The EPA's new Clean Power Plan is not difficult to defend. Limiting carbon pollution from power plants, the nation's single largest polluter, will undeniably protect the public health and welfare of millions of Americans, not to mention that it is a crucial step towards protecting our land and water from the adverse effects of climate change. Unsurprisingly, the U.S. Chamber of Commerce wants us to believe otherwise.
The U.S. Chamber of Commerce has a long history of anti-environmental extremism and false predictions about public health safeguards. The most recent of these claims is an alarmist "study" the Chamber released declaring that the EPA's Clean Power Plan would cause devastation in the U.S. economy, kill hundreds of thousands of jobs, and skyrocket electricity bills. Fortunately, there is little truth to these claims; the Chamber's "study" was conjured up before the EPA's proposal was even released, and is thus based on flawed assumptions that are meaningfully different from the EPA's actual proposal.
Independent media fact checkers have called the Chamber's conclusions "false." The Washington Post awarded "four Pinocchios" to Speaker of the House John Boehner and other Republican officials who cited the study. The Chamber of Commerce acknowledges the study analyzed sources that did not address the EPA's actual proposed rule. So why do the Chamber and their allies - Karl Rove's Crossroads GPS and the Koch Brother's Americans for Prosperity - continue to cite the study as a means to attack the actual proposed EPA plan?
This is the question that prompted us at the League of Conservation Voters to release a TV ad that reveals the Chamber's desperation; the Chamber's study is highly misleading, and in order to have an honest discussion about the EPA's proposed plan, the public and those involved in the conversation ought to know the truth. The Chamber, on the other hand, insists on obscuring the truth, reiterating that they will "continue to oppose efforts that harm American families and businesses."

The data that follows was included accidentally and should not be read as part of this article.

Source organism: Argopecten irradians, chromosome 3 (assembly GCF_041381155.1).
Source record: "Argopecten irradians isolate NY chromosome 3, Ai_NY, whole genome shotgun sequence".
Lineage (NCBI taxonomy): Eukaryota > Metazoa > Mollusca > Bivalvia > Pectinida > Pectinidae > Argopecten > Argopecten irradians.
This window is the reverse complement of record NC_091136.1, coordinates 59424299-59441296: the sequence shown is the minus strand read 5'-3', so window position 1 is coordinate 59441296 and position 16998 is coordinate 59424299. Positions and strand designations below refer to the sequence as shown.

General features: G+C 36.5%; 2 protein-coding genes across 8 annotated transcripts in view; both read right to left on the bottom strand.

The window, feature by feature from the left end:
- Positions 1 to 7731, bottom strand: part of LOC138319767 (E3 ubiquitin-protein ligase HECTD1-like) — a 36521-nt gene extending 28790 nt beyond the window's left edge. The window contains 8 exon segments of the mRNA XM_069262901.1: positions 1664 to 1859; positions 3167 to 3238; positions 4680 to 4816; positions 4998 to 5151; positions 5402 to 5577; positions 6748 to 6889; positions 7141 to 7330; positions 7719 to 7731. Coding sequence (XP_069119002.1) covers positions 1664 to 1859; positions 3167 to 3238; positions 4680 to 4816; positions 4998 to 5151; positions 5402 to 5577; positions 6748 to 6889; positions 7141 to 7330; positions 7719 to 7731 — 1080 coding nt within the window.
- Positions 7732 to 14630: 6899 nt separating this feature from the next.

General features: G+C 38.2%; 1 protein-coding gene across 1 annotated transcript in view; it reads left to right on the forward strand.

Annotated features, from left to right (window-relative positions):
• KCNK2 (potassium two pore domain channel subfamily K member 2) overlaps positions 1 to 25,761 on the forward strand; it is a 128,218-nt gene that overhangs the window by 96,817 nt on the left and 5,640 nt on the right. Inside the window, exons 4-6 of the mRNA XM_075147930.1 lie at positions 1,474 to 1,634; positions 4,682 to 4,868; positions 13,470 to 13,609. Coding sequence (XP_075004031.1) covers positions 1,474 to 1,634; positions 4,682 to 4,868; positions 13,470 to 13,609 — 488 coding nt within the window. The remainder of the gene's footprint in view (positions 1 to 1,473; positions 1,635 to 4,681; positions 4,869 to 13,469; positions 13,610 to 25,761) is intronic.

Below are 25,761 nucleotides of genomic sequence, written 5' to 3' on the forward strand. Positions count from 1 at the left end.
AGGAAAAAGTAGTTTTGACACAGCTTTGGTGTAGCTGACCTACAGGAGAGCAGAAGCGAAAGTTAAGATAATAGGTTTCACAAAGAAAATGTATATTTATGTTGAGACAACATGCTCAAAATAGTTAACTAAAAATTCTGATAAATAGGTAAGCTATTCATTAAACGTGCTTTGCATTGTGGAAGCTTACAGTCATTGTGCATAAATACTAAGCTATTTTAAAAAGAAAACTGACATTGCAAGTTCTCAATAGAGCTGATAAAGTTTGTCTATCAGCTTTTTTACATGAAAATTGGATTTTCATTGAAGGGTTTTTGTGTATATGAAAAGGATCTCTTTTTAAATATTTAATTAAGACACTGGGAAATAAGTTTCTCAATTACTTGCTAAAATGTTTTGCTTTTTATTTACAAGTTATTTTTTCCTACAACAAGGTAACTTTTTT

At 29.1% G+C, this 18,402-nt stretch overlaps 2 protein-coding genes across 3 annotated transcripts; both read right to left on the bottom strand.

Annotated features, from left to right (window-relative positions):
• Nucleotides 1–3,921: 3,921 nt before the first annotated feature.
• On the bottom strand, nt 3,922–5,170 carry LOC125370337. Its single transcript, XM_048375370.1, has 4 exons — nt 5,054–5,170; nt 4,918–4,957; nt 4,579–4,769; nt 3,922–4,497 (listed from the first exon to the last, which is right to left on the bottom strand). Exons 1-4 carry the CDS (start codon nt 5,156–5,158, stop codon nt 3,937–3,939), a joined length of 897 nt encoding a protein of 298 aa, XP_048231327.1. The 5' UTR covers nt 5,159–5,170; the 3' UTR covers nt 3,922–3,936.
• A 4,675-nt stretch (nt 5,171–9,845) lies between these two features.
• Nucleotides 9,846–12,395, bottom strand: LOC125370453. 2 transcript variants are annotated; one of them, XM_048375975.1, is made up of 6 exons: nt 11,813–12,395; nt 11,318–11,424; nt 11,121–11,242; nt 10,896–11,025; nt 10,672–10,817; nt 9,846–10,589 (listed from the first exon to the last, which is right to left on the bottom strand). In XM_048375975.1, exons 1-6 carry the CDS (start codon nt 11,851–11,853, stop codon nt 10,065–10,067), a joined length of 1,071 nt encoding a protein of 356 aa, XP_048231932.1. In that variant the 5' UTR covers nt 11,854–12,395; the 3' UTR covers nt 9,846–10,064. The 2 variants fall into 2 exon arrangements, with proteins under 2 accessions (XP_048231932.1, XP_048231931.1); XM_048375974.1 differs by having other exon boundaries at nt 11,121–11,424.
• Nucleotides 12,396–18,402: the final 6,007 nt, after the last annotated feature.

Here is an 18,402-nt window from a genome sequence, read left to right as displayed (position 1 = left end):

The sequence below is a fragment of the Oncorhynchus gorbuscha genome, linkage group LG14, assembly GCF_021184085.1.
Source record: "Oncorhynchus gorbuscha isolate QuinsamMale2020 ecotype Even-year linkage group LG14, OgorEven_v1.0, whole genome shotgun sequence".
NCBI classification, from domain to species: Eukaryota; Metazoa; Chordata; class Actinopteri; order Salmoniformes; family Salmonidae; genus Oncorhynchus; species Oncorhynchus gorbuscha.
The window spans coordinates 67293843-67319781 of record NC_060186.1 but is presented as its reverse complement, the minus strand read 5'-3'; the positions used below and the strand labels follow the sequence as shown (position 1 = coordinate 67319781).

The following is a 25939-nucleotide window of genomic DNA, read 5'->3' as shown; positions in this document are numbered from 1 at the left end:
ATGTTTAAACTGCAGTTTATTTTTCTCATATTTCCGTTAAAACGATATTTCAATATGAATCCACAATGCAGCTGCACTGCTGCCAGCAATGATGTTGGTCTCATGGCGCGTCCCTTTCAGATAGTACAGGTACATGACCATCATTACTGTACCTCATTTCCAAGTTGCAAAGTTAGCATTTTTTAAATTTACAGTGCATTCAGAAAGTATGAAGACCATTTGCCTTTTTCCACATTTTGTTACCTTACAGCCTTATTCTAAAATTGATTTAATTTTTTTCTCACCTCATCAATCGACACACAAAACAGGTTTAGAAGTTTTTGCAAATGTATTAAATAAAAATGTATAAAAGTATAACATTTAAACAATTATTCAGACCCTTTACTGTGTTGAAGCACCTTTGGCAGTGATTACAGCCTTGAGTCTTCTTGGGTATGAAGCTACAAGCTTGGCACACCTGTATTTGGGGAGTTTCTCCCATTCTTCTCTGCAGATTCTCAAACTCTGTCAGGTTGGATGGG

In response to the ad, the Chamber whined that their report was taken out of context and that we used "over-the-top rhetoric." But the simple truth is that there is no context where the Chamber's false study can be fairly cited, and some of the strongest rhetoric in the ad came directly from independent fact-checkers like Politifact.
The Chamber of Commerce is an organization whose donors and board members hail, in great number, from fossil fuel companies that profit from the status quo where there are no national limits on carbon pollution. It is their bottom line, and not American families, that is their top priority. Their history is rife with opposition to public health and safety standards.
In 2011, the Chamber falsely attacked mercury and air toxic standards for power plants, predicting blackouts that never occurred. In 2010, the Chamber sought to repeal the "Endangerment Finding," a scientific assessment that requires the EPA to set pollution limits on climate pollution from cars and light duty trucks. In 1997, the Chamber tried to undermine the science behind the air quality public health standards for smog. And in 1990, the Chamber attacked the costs of the Clean Air Act Amendments, costs which have been dwarfed by the benefits by a ratio of more than 30:1.
The Chamber has also historically distorted climate science, It made the dubious assertion that climate change would "on balance, be beneficial to humans" - a claim clearly discredited by numerous scientific studies, including the National Climate Assessment. The Chamber is a "merchant of doubt," trying to sow doubt about climate science among the public, government officials, and the media. In fact 97% of peer reviewed scientific climate studies agree humans played a major role in climate change. A Chamber official even proposed a "Scopes monkey trial" on climate change science, ignoring the overwhelming evidence that climate change is real and climate change is happening.
In the end, the Chamber's past actions and extreme views cost them high profile members - PG&E, Exelon and PMN Resources, Apple, and Levi Strauss resigned from the chamber in 2009 due to its opposition to reductions in climate pollution.
Clearly, putting the profits of fossil fuel companies ahead of the health and safety of Americans' air, water, and land is simply business as usual for the Chamber.